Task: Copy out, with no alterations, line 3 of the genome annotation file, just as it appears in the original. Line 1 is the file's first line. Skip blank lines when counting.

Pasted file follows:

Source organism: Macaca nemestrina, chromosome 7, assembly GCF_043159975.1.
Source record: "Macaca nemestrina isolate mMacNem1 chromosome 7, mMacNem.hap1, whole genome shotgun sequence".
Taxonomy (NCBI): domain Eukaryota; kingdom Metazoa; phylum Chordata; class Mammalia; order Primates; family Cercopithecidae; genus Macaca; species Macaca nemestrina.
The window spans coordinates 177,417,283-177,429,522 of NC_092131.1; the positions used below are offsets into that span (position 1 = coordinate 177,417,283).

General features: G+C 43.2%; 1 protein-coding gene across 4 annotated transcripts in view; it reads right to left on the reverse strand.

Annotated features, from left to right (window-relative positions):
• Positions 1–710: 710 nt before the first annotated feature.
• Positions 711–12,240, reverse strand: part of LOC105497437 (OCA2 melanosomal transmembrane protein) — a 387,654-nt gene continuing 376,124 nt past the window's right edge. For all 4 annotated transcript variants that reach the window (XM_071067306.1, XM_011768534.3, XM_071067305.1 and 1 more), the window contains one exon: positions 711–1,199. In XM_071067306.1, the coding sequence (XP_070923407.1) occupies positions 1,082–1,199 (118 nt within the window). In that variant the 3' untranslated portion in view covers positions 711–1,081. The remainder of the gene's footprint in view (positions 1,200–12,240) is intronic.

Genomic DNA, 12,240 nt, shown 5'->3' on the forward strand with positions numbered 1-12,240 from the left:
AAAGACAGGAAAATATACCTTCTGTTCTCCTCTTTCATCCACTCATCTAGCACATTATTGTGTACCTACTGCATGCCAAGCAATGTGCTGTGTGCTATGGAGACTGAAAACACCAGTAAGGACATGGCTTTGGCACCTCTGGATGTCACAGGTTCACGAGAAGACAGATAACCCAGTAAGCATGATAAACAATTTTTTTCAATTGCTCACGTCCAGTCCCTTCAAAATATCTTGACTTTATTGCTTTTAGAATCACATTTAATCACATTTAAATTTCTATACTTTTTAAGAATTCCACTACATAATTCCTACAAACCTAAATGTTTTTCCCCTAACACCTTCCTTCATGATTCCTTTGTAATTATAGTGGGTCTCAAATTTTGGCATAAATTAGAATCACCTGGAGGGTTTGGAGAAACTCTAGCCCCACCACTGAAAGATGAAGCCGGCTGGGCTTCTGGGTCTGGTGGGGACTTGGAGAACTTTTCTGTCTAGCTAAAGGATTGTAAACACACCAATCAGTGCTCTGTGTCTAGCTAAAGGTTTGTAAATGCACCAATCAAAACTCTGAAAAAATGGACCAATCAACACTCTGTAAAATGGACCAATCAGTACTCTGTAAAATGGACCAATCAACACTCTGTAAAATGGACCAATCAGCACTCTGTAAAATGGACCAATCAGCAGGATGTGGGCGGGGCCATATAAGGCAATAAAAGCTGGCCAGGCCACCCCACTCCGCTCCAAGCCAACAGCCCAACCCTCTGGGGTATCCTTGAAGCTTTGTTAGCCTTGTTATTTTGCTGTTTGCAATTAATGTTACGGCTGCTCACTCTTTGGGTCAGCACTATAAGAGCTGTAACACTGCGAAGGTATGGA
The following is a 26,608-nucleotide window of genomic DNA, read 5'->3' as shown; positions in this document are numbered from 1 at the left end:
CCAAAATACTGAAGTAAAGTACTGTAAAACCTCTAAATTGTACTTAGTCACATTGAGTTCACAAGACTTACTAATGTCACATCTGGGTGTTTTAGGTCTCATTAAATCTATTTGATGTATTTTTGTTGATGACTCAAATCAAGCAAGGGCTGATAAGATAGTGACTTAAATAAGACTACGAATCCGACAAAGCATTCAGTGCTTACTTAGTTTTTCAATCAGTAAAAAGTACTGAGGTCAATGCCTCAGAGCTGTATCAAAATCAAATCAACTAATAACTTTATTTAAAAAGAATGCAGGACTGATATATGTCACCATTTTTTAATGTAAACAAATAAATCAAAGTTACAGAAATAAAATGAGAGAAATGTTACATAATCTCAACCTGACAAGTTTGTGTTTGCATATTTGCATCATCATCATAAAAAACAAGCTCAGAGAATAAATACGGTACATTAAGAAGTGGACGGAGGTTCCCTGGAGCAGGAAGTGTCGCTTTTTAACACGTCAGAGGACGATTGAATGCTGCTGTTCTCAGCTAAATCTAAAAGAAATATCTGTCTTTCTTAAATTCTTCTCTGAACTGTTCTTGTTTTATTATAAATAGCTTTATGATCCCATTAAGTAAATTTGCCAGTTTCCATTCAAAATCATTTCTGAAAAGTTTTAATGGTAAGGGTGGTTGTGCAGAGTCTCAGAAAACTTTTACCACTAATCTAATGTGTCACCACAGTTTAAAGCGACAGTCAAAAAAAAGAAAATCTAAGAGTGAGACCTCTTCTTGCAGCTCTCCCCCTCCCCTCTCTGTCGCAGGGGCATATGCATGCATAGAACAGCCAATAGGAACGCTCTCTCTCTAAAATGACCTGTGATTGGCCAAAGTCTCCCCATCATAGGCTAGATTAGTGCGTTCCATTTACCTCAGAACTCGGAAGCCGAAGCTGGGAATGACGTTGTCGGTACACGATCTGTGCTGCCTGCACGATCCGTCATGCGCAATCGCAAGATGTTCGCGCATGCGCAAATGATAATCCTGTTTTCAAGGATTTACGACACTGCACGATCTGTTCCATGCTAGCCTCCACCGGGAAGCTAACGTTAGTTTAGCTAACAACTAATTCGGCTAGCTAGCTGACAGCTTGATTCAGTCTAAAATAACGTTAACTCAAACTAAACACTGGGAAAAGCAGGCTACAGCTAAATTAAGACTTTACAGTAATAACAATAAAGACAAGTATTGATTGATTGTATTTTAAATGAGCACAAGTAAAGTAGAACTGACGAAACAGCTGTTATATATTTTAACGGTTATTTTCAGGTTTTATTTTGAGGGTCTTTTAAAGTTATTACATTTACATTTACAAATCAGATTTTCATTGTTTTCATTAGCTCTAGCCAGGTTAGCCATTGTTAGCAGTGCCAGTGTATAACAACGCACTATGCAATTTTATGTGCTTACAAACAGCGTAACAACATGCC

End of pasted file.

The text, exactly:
Taxonomy (NCBI): domain Eukaryota; kingdom Metazoa; phylum Chordata; class Mammalia; order Primates; family Cercopithecidae; genus Macaca; species Macaca nemestrina.